By JEREMY PAGE
BEIJING—This time last year, Shi Kang considered himself a happy man.
Writing 15 novels had made him a millionaire. He owned a luxury apartment and a new silver Mercedes. He was so content with his carefree life in Beijing that he never even traveled overseas.
Shi Kang, a millionaire writer living in Beijing, started thinking about emigrating after a long road trip last year around the U.S.
Today, a year later, Mr. Shi is considering emigrating to the U.S.—one of a growing number of rich Chinese either contemplating leaving their homeland or already arranging to do it.
“Things are real there,” says Mr. Shi, who has been trying to learn English by listening to language CDs in his car. “Here you don’t know what to believe.” He adds: “I like China a lot. But if I have kids, I wouldn’t necessarily want them to live in China.”
With a fortune of at least $1.6 million, Mr. Shi is part of the wealthy elite that benefited most from the Communist Party’s brand of capitalism. He is riding the crest of arguably the biggest economic expansion in history.
And yet, while the party touts the economic success of the “Chinese model,” many of its poster children are heading for the exits. They are in search of things money can’t buy in China: Cleaner air, safer food, better education for their children. Some also express concern about government corruption and the safety of their assets.
The movement represents the fraying of an unwritten social contract between the Communist Party and China’s citizens that has held the nation together through wrenching changes since Deng Xiaoping launched market reforms in 1978: The rulers deliver economic growth; the ruled make few political demands. The underlying message seems to be that after three decades of rising prosperity, wealthier Chinese are either looking beyond their economic gains, or taking them for granted, and now crave improvements in their quality of life.
It is happening just as the ruling Communist Party prepares for its once-a-decade leadership change in October or November, when a generation of leaders led by current President and party chief Hu Jintao is expected to start retiring.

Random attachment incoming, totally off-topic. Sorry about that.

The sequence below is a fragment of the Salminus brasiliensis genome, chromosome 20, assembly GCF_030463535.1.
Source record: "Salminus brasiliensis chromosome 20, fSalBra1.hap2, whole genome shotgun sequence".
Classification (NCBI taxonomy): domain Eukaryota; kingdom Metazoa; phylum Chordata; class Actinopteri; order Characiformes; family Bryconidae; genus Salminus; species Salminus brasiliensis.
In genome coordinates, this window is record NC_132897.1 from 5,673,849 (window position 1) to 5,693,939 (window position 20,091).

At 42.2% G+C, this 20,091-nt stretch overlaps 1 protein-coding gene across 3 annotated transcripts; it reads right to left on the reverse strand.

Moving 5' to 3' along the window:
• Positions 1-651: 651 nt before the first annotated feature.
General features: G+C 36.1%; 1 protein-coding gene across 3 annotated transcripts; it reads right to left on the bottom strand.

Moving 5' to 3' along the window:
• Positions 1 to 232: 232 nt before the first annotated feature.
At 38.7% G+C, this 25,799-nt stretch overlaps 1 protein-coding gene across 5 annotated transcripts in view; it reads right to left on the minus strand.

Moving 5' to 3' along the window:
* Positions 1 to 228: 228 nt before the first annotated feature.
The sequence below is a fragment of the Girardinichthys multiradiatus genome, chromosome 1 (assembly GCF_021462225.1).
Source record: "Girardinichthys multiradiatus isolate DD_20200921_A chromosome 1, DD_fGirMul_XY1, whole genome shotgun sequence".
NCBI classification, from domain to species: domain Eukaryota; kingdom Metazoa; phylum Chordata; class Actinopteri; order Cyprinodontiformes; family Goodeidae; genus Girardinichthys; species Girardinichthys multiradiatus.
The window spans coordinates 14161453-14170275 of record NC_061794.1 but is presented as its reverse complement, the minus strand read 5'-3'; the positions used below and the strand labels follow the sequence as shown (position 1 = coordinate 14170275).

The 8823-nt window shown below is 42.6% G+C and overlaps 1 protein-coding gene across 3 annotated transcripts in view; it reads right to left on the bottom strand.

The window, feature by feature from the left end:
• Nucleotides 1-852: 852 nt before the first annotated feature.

The elite exodus is a potentially troubling development for party leaders, many of whose relatives have long since chosen to live or study overseas. Vice President Xi Jinping, who is expected to succeed Mr. Hu and who visited the U.S. last week, has a daughter at Harvard, an ex-wife in Britain and a sister in Canada.
So what changed Mr. Shi’s mind? A year ago, for the first time, he traveled outside China. Initially he just planned to visit a girlfriend studying in New Jersey, but he ended up buying a BMW X3 sport-utility vehicle and doing a 40,000-mile road trip around the U.S.
His first impressions weren’t good: He lost a bag at a New York City airport and thought New York was a “trash city” at first. But when he headed into the countryside, with Beethoven blaring on the stereo, he had something of an epiphany.
“As soon as you leave the city, the U.S. is really a big garden,” said Mr. Shi. “It’s like a symphony: When Chinese people listen to these idyllic pastoral tunes, they can’t picture it, because China just doesn’t have these things.”
Mr. Shi, 43 years old, is famous in China for novels like “Loafing Around,” documenting the dissolute lives of young Beijingers in the 1980s. His 2007 book “Strive” was turned into a hugely popular television series.
As he toured the U.S., he wrote about it on his micro-blog (a Chinese version of Twitter) which now has more than 800,000 followers. He dwelt in detail on the relative affordability of a large house with a garden.
Some readers accused him of being anti-Chinese. But his sentiments are common among China’s wealthy, now estimated to include about one million millionaires (in dollar terms), and 150 to 300 billionaires, according to various studies.